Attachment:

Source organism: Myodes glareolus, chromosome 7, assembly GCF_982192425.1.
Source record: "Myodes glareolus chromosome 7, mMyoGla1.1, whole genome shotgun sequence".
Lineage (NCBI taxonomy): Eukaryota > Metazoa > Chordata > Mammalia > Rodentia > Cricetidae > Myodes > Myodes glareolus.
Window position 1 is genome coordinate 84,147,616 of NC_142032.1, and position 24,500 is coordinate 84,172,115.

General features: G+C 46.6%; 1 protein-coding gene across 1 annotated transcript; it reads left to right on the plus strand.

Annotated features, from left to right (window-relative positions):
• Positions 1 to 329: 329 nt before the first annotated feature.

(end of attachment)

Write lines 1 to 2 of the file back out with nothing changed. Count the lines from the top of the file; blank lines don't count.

Source organism: Myodes glareolus, chromosome 7, assembly GCF_982192425.1.
Source record: "Myodes glareolus chromosome 7, mMyoGla1.1, whole genome shotgun sequence".